To evaluate high market penetration of renewable generation under a strong constraint of always keeping the lights on, we match actual PJM load with meteorological drivers of dispersed wind and solar generation (Fig. 1) for each of the 35,040 h during those four years. We created a new model named the Regional Renewable Electricity Economic Optimization Model (RREEOM). Our model is constrained (required) to satisfy electrical load entirely from renewable generation and storage, and finds the least cost mix that meets that constraint. The model is computationally-constrained, so we did not include additional computing-intensive considerations, such as how much additional transmission is optimum, or reliability issues not related to renewable resource fluctuations.
2. Prior studies
We do not find the answers to the questions posed above in the prior literature. Several studies have shown that global energy demand, roughly 12.5 TW increasing to 17 TW in 2030, can be met with just 2.5% of accessible wind and solar resources, using current technologies [3], [4] and [5]. Specifically, Delucci and Jacobson pick one mix of eight renewable generation technologies, increased transmission, and storage in grid integrated vehicles (GIV), and show this one mix is sufficient to provide world electricity and fuels. However, these global studies do not assess the ability of variable generation to meet real hourly demand within a single transmission region, nor do they calculate the lowest cost mix of technologies.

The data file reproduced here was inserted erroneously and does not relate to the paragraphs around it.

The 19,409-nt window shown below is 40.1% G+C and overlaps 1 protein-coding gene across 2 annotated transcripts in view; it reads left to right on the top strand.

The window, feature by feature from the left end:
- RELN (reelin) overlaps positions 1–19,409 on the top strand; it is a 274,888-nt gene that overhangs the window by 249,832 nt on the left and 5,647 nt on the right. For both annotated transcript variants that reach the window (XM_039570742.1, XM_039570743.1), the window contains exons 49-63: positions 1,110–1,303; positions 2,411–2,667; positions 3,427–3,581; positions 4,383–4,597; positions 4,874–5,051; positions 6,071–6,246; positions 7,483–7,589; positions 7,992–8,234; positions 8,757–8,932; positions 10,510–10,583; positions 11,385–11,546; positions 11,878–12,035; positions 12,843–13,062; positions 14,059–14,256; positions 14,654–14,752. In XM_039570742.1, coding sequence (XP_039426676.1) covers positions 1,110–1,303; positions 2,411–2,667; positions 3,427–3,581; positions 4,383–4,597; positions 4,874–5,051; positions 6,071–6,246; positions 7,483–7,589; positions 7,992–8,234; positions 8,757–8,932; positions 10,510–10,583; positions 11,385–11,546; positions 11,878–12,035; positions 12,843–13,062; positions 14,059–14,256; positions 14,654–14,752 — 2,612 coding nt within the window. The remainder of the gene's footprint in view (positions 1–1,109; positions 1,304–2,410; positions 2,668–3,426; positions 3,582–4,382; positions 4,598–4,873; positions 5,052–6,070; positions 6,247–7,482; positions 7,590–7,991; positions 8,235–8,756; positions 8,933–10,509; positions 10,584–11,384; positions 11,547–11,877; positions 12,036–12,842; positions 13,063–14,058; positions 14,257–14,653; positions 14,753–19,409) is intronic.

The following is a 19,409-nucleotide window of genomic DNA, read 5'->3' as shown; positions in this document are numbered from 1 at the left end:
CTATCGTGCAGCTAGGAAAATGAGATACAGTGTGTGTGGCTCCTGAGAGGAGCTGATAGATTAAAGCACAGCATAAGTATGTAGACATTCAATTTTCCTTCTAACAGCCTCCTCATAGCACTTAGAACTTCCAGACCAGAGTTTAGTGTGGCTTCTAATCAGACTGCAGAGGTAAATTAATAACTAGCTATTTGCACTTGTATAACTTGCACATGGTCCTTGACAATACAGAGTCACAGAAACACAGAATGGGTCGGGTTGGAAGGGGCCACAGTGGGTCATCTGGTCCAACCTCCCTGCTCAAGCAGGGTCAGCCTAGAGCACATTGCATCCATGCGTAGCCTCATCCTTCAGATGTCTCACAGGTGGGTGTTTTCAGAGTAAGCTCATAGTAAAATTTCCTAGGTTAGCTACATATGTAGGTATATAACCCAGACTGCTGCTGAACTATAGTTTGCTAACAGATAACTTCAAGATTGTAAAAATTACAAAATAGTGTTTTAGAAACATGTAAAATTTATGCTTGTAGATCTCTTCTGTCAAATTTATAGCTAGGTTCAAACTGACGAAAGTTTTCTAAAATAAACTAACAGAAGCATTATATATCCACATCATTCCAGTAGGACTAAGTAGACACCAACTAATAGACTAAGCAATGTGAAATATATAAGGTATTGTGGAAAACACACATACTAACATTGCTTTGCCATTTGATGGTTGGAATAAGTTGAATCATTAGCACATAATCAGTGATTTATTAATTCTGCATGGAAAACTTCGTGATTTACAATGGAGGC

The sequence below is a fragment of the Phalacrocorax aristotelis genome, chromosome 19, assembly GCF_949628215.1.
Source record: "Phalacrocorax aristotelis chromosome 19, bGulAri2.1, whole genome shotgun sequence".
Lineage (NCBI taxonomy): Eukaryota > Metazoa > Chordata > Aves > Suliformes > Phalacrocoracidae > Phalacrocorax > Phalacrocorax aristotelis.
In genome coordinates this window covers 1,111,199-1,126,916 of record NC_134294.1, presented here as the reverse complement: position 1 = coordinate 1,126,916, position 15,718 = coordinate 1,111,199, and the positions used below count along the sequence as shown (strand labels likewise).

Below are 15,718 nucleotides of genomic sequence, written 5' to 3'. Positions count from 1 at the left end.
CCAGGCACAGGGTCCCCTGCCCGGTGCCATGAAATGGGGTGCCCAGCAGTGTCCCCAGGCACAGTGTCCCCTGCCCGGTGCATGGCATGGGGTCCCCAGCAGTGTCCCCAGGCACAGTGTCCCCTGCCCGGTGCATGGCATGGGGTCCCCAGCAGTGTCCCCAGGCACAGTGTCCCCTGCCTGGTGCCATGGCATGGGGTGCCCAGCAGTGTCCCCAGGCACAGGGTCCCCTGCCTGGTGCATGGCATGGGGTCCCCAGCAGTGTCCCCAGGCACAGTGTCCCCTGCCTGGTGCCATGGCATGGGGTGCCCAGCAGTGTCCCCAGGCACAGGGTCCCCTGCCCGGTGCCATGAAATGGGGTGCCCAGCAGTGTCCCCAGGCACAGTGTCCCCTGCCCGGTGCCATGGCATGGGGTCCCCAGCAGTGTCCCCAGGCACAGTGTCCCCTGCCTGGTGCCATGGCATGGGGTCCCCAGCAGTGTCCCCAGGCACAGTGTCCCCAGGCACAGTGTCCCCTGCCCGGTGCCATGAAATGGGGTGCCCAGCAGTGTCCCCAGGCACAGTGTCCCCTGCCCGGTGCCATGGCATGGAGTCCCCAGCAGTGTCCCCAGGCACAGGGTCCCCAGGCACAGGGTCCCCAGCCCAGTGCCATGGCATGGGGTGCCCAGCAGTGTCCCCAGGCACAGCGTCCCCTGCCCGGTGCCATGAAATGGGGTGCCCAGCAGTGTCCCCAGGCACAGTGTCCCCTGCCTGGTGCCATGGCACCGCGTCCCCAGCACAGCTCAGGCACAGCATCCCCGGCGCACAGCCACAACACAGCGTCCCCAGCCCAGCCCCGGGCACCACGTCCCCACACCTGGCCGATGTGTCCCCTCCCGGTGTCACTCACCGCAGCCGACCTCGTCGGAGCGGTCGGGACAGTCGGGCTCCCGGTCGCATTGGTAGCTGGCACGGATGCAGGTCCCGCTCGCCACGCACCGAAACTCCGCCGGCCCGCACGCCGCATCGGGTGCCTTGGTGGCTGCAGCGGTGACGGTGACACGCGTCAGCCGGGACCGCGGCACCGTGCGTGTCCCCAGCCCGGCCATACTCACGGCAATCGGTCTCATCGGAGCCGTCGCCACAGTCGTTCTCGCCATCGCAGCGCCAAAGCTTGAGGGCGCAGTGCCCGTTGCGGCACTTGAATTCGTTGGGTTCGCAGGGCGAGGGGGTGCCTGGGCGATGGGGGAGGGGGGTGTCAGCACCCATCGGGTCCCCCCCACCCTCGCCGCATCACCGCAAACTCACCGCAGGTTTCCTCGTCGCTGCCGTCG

Ekren and Ekren analyzed a small-scale system with batteries, PV, wind turbines, and auxiliary power [6]. The study assumes near-constant load (for communications), calculates only an energy capacity for the batteries and not power limits, and optimizes the configuration for minimum capital cost, not minimum total cost. Unfortunately, Ekren and Ekren only report their optimized system cost and area of solar and wind rotor as well as battery size so it is difficult to analyze these results. In a real grid, we must satisfy varying load, and with high-penetration renewables, charging and discharging storage will at times be limited by power limits not just by stored energy. More typical studies combining wind and solar do not seek any economic analysis and/or do not look at hourly match of generation to load (e.g. Markvart, 1996).
Hart and Jacobson determined the least cost mix for California of wind, solar, geothermal and hydro generation [7]. Because their mix includes dispatchable hydro, pumped hydro, geothermal, and solar thermal with storage, their variable generation (wind and photovoltaic solar) never goes above 60% of generation. Because of these existing dispatchable resources, California poses a less challenging problem than most areas—elsewhere, most or all practical renewable energy sources are variable generation, and dedicated storage must be purchased for leveling power output. We cannot draw general conclusions from the California case's results—for example, one might plausibly infer from this study that it is possible to have a power system with 60% variable generation, but not a higher fraction; or, we might conclude that a grid based exclusively on variable generation would require prohibitively expensive amounts of storage.